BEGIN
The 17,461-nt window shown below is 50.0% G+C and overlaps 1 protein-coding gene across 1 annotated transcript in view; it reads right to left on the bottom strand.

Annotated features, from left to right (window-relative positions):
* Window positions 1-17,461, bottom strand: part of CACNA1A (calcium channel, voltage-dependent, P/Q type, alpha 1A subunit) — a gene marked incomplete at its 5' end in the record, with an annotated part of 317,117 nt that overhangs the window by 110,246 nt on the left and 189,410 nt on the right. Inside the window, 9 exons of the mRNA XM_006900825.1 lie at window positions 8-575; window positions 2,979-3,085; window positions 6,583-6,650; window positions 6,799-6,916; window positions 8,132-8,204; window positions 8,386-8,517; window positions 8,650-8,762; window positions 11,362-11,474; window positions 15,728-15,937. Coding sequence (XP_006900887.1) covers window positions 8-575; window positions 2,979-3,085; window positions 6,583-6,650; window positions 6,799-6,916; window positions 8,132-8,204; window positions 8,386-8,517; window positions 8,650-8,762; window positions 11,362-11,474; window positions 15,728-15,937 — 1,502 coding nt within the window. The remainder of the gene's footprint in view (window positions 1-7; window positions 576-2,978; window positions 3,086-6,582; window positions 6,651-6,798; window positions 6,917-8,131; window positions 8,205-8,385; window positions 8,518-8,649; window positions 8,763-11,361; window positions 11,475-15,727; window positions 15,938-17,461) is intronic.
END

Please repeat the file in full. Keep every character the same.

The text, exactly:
The 17,461-nt window shown below is 50.0% G+C and overlaps 1 protein-coding gene across 1 annotated transcript in view; it reads right to left on the bottom strand.

Annotated features, from left to right (window-relative positions):
* Window positions 1-17,461, bottom strand: part of CACNA1A (calcium channel, voltage-dependent, P/Q type, alpha 1A subunit) — a gene marked incomplete at its 5' end in the record, with an annotated part of 317,117 nt that overhangs the window by 110,246 nt on the left and 189,410 nt on the right. Inside the window, 9 exons of the mRNA XM_006900825.1 lie at window positions 8-575; window positions 2,979-3,085; window positions 6,583-6,650; window positions 6,799-6,916; window positions 8,132-8,204; window positions 8,386-8,517; window positions 8,650-8,762; window positions 11,362-11,474; window positions 15,728-15,937. Coding sequence (XP_006900887.1) covers window positions 8-575; window positions 2,979-3,085; window positions 6,583-6,650; window positions 6,799-6,916; window positions 8,132-8,204; window positions 8,386-8,517; window positions 8,650-8,762; window positions 11,362-11,474; window positions 15,728-15,937 — 1,502 coding nt within the window. The remainder of the gene's footprint in view (window positions 1-7; window positions 576-2,978; window positions 3,086-6,582; window positions 6,651-6,798; window positions 6,917-8,131; window positions 8,205-8,385; window positions 8,518-8,649; window positions 8,763-11,361; window positions 11,475-15,727; window positions 15,938-17,461) is intronic.